By Ellen Paddock
After each practice student-athletes, Megan Loomis and Kaia Hubbard, have two choices –– they can rush to the dining hall for what they describe as a “hit and miss dinner,” or they can pay more to eat off-campus.
This is attributed to how COVID-19 changed the student dining experience. According to the Dining Services Director, Cathy Legacy, it has impacted cleaning and sanitizing protocols, employee procedures, supply availability and pricing.
These changes lead Hubbard to spend $30-$40 a week on food in addition to the meal plan she purchased for the semester. Despite having a meal plan, which usually implies unlimited access to food each visit, she was denied requests for larger portions of certain foods on more than one occasion.
“Sometimes you can only have one fruit cup,” Hubbard said. “If all I am going to eat for breakfast is fruit, why can I only have one of the tiny little fruit cups?”
Loomis has also noticed less availability and decreased food quality. On a few occasions, she was denied larger portions of food. Loomis said she asks for larger portions to compensate for other menu options that she refuses to eat because of the quality.
Loomis was served chicken that appeared yellow and inedible and described an alarming experience where she was served raw chicken.
“I remember, panko-crusted chicken, it was uncooked and it was pink. I didn’t eat at all that day,” Loomis said.
Both student-athletes feel they are not getting the adequate nutrition they need. Loomis said they end up spending money on groceries, not eating enough calories, or eating less nutritious food.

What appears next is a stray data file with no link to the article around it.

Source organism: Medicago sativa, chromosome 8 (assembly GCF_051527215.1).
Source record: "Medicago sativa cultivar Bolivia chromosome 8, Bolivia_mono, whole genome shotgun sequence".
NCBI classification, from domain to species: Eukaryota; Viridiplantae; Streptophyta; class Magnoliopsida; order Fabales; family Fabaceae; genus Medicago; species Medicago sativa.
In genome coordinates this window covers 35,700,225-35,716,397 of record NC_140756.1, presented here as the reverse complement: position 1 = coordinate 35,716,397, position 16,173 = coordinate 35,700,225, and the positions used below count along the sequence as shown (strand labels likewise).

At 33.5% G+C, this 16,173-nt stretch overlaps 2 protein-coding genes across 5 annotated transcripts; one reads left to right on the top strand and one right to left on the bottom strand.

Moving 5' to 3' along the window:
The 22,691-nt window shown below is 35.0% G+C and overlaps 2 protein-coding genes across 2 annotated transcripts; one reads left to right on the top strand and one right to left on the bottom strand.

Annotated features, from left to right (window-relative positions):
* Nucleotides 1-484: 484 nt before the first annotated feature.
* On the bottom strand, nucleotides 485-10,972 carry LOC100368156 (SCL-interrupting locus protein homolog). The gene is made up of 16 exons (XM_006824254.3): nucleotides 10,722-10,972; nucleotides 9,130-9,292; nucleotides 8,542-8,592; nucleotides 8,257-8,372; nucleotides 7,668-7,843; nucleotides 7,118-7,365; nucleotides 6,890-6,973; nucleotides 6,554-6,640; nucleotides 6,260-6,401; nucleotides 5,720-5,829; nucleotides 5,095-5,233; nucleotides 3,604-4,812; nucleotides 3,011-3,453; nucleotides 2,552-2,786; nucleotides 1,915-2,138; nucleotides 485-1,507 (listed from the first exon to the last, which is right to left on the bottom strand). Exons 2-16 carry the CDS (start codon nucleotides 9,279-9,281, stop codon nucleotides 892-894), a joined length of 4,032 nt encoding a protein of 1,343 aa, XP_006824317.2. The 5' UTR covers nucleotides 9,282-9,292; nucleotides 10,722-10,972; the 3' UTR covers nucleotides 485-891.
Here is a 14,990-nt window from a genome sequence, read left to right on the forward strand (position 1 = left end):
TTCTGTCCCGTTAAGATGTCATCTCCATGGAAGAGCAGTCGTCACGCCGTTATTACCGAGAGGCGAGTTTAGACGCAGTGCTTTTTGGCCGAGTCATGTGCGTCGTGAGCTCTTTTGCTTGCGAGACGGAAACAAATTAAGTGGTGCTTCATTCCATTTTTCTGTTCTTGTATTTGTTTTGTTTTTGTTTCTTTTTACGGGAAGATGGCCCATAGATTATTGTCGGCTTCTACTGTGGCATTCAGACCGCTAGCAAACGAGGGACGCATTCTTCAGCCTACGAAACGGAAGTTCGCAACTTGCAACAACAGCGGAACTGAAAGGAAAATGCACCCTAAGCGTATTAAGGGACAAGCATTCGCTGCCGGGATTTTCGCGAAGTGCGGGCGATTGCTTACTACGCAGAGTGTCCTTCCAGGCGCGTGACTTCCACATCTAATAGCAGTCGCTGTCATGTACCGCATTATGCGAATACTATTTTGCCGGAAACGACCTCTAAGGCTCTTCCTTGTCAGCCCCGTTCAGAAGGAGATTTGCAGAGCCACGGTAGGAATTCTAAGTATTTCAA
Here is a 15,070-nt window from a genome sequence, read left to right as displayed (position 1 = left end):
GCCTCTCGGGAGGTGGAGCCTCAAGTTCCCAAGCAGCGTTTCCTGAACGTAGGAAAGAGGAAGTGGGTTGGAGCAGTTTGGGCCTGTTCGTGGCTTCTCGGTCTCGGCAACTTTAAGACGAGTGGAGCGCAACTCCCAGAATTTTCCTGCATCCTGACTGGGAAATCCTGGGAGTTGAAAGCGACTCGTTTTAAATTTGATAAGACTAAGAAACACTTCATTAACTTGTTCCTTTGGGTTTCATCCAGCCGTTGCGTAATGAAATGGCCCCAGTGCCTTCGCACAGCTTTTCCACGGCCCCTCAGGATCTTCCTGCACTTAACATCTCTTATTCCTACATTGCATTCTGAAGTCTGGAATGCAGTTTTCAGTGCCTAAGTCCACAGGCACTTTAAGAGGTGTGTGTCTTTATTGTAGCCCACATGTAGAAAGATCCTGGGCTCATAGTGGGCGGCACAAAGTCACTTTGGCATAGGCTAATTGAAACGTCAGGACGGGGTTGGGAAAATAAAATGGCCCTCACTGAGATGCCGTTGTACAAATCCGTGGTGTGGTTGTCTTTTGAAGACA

“I just eat whatever is in my room, like a cup of noodles, or I’m just not eating and that’s not gonna be good enough when I come from lift or practice,” Loomis said.
Due to their athletic schedules, Loomis and Hubbard are limited to two on-campus dinner options, Harrison dining hall and TRAX. When they don’t like what’s on the menu for dinner at Harrison, they are confined to the TRAX menu.
“TRAX is open, but again, it’s not good food. We went yesterday because dinner was awful and we got quesadillas, but I don’t want to eat a quesadilla every time dinner is awful,” Loomis said.
Loomis and Hubbard said there is usually one good dinner to look forward to a week and breakfast is consistently delicious. They said the difference between breakfast and dinner is variety.
Due to COVID-19 safety protocols, students have fewer options. In previous semesters there were self-serve stations for beverages, salads, sandwiches, soups and desserts. Now students are served prepackaged items.
“This was a big change for us since we know our customers love to customize their salads and sandwiches,” Legacy said. “The health and safety of our customers is BASC’s top priority.”
Additionally, seating in the dining halls is at a reduced capacity and students can only sit with their roommates or suitemates. Students can take their meals to go, but with predetermined portions.
Legacy said the pandemic has added budget challenges because of increased costs of food and supplies, however, their focus of serving delicious, nutritious and high-quality food remains the same. She said their team of chefs and food experts are extremely dedicated to delivering students high-quality meals every day regardless of the format.
Categories: Campus Life